Recovery is a Healthy State, not Weight
A healthy state is optimal physical, behavioral, and psychological function.
Posted Mar 31, 2013
A question that comes up regularly in the eating disorder field is how to define recovery? Is it a maintaining a certain weight or BMI? It is abstaining from restriction, bingeing, purging, and over-exercise? Is it eating without fear and guilt? Is it accepting one’s body size and shape? Is it self-esteem that is independent of size and shape? Of course it includes all of these factors. I like the idea of recovery defined as a Healthy State. I can’t take credit for this term. Rebecka Peebles, MD, my co-presenter on this topic at the Academy of Eating Disorders International Conference in Montreal in May, tells me that the concept of a "Healthy State, not Weight," was coined by Janet Treasure, MD and several British mothers whose daughters had anorexia. Professor Treasure, a psychiatrist at Guy’s Hospital, King's College London, is a leading figure in the field of eating disorders and the author of several books for parents that are very helpful. Rebecka also pointed me to Dr. Treasure’s unique educational project on youtube that includes a “lesson” on Healthy State, Not Weight and another lesson on how parents can help an eating disordered teen follow a food plan, Modeling Effective Parenting. You have to see these videos to believe them. Picture one-dimensional claymation. They really are educational and precious.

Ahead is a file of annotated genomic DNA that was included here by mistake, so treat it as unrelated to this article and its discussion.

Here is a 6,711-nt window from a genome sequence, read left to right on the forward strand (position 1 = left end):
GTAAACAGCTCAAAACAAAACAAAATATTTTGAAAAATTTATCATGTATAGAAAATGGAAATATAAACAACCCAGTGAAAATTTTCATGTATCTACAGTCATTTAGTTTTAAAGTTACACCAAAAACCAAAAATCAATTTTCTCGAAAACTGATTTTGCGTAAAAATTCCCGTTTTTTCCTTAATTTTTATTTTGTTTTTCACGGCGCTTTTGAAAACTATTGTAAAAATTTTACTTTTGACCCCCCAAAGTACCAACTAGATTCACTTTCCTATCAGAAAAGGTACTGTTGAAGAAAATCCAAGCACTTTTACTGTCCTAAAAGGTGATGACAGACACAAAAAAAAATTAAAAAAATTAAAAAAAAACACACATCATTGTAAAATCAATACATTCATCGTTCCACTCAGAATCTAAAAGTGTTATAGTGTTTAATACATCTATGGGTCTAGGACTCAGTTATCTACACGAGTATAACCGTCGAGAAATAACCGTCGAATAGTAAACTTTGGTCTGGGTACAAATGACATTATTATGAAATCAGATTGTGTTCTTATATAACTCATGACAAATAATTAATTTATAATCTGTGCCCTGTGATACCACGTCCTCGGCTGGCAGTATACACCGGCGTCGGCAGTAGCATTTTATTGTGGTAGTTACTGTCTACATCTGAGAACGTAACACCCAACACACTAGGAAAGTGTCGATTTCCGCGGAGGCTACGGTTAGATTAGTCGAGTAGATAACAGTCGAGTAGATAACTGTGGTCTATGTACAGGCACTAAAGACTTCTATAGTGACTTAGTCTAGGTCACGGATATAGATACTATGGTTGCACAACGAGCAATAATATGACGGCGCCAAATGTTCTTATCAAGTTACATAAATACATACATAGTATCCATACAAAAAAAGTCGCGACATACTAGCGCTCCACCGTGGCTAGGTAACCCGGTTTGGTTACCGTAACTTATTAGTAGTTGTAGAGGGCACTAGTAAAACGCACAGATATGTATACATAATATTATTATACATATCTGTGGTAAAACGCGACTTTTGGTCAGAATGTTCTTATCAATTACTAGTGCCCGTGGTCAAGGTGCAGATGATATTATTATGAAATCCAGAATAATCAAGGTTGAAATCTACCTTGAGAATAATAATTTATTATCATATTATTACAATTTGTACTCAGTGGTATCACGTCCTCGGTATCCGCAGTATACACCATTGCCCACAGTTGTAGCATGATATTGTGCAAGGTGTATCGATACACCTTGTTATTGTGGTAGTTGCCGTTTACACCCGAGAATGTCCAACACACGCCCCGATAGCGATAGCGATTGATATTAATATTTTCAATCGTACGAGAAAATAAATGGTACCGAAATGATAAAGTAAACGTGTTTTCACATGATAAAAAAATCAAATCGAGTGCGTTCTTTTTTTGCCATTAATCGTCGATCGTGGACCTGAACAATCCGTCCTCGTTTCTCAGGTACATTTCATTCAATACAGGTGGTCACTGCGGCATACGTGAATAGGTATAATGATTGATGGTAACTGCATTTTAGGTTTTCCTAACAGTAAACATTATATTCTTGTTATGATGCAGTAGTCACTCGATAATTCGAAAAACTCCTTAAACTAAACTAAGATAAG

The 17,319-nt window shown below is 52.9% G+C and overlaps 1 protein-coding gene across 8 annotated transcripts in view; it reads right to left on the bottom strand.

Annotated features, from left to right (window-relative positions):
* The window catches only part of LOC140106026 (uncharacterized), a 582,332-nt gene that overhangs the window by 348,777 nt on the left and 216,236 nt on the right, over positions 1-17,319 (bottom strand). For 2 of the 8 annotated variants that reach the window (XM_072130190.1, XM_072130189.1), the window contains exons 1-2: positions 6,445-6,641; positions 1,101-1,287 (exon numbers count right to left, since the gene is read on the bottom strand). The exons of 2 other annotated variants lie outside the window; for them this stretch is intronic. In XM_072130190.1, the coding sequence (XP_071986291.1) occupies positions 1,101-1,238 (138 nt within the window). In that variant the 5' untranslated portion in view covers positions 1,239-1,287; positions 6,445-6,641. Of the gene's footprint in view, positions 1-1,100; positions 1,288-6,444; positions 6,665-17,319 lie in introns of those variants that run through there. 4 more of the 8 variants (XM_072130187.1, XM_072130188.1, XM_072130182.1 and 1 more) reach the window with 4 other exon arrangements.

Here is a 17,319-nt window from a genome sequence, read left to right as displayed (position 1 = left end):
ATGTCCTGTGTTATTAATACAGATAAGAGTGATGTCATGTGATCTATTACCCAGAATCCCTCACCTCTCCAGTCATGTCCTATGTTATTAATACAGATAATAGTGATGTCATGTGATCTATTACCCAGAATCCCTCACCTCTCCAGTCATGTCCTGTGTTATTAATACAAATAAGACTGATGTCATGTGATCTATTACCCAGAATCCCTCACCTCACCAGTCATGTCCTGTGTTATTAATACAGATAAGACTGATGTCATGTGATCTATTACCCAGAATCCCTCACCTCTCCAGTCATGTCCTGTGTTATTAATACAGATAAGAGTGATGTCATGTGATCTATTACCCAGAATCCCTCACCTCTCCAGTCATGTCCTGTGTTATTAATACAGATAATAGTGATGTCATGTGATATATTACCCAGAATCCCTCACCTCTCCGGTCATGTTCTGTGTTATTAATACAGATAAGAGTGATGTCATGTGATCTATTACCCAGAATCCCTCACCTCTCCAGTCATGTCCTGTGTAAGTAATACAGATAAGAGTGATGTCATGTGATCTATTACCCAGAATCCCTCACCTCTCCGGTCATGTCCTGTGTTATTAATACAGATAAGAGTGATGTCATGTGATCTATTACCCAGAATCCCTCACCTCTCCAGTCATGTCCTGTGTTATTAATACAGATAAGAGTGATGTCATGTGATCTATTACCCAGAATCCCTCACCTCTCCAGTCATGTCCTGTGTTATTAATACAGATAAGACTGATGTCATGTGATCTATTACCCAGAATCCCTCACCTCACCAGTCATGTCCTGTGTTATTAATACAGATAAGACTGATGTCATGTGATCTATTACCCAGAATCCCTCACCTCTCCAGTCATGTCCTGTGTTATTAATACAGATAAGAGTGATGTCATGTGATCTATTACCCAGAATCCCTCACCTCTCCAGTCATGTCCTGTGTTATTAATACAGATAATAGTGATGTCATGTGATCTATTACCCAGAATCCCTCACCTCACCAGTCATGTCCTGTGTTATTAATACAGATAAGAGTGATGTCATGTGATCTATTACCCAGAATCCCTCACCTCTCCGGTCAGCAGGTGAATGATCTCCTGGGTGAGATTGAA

Nutritionist Marcia Herrin and Nancy Matsumoto, co-authors of The Parent’s Guide to Eating Disorders, Gūrze Books. Marcia is also author the soon to be published Nutrition Counseling in the Treatment of Eating Disorders (September, 2012). Read more from Marcia and Nancy by clicking here.
Copyrighted by Marcia Herrin and Nancy Matsumoto